I have been out of the tech world for about 8 years and my predictive powers only extend to maybe 2 or 3 years out, so much of what is going on today would have been a surprise to me 10 years ago. I never saw social media coming. I knew that Microsoft would lose its relevance some day, I didn’t imagine they would so miss the boat on Mobile. One of my biggest misses was when the iPhone came out; I just saw it as a smart phone with a touch screen and what’s the big deal about that??? Well, it turned out to be a really big deal. I could go on and on, but I’d just embarrass myself further. And I’m drawing a blank on things that I thought would be awesome but flopped. Maybe that is my mind playing tricks on me, but I’ll have to get back to you on that one, Monty.


Monty – Congratulations on your new position as President-Elect of the Austin Group Psychotherapy Society. What will you be doing with them?

Dave – Thanks, Monty. AGPS is the local chapter of the American Group Psychotherapy Association. I have been on the board for a little over two years now and my new role is a natural progression of what I have been doing. I am heading up development of a new web site that will take us into the future – its coming along well.

As President-Elect I am in learning mode and am supporting the President in running the organization. We exist to promote group therapy in the Austin area which basically means putting on conferences, workshops and other educational and social activities. We are working to do more outreach to the universities, agencies and other professional organizations. Next year and the following year I’ll be President which should be fun. I get a lot out of it personally, but to a large extent this is about giving back to the community. It’s a great honor to be chosen by the membership for this role.

I also want to add that I am on my fourth year on the board of the Austin Association for Marriage and Family Therapy. That’s my other professional home and I have been a member for years back to when I was a grad student. Working on the Austin AMFT board has been very rewarding and I have gotten to know a number of really wonderful people and great therapists.

Monty – As a marketing consultant, what advice do you have for entrepreneurs?

Dave – First let me say that my focus is on my clinical work with individuals, couples and groups, helping people have happier and more satisfying relationships. That is how I like to spend most of my working hours. But I occasionally do marketing consultation if I think there is a good fit.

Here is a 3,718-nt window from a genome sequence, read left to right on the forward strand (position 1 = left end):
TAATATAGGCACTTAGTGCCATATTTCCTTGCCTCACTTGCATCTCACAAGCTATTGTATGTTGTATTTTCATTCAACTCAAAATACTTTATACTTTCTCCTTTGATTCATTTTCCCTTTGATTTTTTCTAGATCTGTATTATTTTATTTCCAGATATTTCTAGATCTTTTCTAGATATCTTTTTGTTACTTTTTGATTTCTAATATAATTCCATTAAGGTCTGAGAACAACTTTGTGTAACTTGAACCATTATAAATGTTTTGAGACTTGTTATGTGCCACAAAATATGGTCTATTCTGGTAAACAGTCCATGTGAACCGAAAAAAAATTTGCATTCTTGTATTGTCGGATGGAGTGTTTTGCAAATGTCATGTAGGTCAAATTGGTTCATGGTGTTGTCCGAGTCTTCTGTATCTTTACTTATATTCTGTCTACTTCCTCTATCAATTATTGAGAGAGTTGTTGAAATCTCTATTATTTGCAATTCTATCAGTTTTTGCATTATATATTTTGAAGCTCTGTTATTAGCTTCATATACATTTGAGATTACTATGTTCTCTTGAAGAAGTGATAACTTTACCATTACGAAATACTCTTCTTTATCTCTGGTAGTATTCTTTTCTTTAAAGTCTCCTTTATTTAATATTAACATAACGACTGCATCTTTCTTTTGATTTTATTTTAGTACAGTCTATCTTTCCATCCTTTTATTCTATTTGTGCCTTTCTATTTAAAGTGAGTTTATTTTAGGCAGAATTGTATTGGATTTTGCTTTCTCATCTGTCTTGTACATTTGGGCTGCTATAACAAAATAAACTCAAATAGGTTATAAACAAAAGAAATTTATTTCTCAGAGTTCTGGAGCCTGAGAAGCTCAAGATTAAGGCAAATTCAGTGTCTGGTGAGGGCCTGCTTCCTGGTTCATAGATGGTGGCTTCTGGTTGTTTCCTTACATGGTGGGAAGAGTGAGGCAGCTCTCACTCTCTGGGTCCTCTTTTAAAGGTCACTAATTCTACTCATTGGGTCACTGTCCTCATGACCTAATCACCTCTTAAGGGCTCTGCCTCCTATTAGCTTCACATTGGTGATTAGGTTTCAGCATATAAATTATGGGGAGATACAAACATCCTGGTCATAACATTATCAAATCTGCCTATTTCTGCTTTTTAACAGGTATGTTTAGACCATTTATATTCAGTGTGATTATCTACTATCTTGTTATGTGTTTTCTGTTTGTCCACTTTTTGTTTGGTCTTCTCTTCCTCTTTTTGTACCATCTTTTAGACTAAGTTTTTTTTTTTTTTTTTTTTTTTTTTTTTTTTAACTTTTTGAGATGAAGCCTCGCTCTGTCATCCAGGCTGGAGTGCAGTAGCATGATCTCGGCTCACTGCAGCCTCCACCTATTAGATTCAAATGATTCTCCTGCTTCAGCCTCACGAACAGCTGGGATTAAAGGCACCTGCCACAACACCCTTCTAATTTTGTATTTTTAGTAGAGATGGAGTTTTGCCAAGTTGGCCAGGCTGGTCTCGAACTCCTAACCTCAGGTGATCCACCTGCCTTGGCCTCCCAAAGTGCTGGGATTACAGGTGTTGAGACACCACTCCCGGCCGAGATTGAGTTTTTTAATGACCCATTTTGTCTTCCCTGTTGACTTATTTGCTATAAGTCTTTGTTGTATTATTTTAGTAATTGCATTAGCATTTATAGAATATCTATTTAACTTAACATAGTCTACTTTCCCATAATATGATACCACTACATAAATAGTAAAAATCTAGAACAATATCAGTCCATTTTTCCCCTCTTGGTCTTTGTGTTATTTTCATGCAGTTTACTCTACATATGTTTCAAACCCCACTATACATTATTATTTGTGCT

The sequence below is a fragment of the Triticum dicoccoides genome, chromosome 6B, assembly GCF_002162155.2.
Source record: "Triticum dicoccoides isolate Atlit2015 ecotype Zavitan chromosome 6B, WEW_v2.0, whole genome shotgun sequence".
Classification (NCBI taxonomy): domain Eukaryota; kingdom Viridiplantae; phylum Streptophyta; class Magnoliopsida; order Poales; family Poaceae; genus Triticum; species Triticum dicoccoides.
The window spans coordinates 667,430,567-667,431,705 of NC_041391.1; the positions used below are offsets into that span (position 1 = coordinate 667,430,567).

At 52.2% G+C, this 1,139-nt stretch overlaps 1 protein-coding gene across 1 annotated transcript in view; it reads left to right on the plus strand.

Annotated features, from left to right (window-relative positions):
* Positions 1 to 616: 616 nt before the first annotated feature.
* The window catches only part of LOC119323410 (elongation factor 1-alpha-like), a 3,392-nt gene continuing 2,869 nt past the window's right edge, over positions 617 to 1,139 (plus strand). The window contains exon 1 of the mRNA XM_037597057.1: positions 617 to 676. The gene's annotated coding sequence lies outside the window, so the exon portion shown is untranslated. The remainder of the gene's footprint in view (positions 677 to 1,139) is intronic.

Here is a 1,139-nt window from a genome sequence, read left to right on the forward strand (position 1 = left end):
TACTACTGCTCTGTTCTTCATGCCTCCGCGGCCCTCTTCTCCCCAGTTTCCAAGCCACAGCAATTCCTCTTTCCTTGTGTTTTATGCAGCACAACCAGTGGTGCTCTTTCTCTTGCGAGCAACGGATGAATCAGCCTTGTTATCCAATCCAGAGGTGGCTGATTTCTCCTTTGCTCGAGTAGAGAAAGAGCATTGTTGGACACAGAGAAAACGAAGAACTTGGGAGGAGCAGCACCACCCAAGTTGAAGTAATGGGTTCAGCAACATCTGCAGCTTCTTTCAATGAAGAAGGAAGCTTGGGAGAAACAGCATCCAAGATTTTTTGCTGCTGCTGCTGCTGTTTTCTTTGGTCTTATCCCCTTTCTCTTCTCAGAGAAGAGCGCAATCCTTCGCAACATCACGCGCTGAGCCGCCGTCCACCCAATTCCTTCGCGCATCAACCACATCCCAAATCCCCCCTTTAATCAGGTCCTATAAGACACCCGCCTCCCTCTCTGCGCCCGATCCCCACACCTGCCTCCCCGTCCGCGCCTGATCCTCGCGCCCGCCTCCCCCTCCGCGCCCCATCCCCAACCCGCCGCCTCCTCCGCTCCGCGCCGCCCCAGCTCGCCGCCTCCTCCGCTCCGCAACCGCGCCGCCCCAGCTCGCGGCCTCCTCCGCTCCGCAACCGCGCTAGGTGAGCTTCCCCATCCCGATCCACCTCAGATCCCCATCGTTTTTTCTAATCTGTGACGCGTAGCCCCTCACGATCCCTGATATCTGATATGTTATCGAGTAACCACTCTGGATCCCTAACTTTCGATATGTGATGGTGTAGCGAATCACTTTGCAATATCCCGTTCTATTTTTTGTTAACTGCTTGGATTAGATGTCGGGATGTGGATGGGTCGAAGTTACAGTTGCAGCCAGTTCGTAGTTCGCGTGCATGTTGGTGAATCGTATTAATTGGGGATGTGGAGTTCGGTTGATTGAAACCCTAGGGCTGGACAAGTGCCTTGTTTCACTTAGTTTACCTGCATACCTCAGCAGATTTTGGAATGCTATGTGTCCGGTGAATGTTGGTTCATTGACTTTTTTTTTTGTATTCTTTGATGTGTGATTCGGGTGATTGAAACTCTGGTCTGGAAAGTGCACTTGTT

As far as marketing advice goes, I always fall back on something I learned very early in my career from some marketing genius, I can’t remember his name. He said “Know who you are selling to, what they want, and how you are going to give it to them”. It means ruthlessly focusing on your target market. Most companies don’t actually know who they are selling to and why the customer is buying. Know your customer, know yourself, and know how to deliver.

Apple is brilliant, or at least used to be when Big Steve was around, at knowing what people wanted before they knew themselves. The rest of us mortals have to talk to people and figure out what they are telling us about their nDSCN8136eeds. One cool thing about my job is that it involves talking to people every day and so I get to think about their evolving needs all the time.

Monty – As a person with many talents, what advice would you give others who find it difficult to pursue multiple interests and abilities?

Dave – Whether you are good at a few things or many things I like what Joseph Campbell says: “Follow Your Bliss”. Figure out what you love, do it well, and the money will come. Just make sure it is something relevant.

Monty – What do you like best about living in Austin?

Dave – Austin is just amazing. Don’t forget, Monty, that you were instrumental in my decision to come to Texas and eventually make it to Austin. I have been in Austin for over 20 years and it has been very gratifying seeing Austin change and me change with it. Austin was a great place to build my career in tech and it was very good to me professionally and financially.

Now that I am in the mental health field, Austin is very therapy-friendly and I have a lot of clients that have relocated here from elsewhere so I am benefiting from the growth. And Austin is just so progressive politically. I love the hike and bike trail and the new boardwalk is really stunning and a tribute to the city. I have a great network of colleagues and friends and I can’t imagine leaving. Austin has it all for me!